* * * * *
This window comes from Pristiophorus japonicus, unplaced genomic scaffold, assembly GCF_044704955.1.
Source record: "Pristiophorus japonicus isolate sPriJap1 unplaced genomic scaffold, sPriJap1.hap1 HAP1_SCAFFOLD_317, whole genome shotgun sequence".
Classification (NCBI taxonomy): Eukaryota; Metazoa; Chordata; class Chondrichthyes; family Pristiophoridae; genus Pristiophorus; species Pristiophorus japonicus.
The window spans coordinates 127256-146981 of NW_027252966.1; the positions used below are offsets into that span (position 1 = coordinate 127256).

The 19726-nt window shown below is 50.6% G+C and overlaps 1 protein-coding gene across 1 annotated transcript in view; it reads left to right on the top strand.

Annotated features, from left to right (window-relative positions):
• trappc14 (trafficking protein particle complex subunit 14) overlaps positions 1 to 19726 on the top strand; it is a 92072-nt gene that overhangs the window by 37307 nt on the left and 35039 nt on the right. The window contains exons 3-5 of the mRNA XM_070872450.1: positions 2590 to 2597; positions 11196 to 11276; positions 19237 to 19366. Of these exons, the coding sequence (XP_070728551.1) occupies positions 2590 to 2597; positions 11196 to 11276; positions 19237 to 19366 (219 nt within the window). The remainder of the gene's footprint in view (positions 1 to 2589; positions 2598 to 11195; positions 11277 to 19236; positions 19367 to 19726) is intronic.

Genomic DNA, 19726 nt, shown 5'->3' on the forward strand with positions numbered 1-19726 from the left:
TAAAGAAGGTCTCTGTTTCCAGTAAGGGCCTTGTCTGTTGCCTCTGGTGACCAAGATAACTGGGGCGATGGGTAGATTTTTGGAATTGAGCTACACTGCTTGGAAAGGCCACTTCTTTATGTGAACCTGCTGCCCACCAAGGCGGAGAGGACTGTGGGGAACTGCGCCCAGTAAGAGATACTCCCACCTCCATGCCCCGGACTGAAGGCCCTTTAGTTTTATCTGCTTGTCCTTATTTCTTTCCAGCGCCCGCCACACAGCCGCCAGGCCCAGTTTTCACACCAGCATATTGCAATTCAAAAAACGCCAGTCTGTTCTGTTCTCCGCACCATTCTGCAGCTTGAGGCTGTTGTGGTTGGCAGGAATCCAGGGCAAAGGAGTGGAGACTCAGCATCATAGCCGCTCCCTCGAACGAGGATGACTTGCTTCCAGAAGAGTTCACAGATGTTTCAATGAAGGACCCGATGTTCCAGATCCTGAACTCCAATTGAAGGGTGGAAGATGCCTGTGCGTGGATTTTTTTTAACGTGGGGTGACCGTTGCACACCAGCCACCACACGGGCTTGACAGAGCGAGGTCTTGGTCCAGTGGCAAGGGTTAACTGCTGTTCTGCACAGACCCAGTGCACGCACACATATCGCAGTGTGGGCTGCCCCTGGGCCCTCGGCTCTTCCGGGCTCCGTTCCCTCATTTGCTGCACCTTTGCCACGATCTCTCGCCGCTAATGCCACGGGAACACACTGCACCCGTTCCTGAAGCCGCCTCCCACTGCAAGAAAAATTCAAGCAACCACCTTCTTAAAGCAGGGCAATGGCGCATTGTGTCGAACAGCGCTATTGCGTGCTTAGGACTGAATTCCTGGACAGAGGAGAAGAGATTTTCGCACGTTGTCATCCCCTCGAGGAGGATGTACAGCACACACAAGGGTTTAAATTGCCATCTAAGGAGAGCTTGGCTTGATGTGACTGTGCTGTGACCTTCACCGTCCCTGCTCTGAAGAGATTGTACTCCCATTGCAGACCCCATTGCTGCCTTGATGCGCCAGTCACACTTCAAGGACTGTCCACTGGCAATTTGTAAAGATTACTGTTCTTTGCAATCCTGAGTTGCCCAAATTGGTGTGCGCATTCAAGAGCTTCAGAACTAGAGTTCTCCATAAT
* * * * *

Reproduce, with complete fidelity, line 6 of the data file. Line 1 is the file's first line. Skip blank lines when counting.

Annotated features, from left to right (window-relative positions):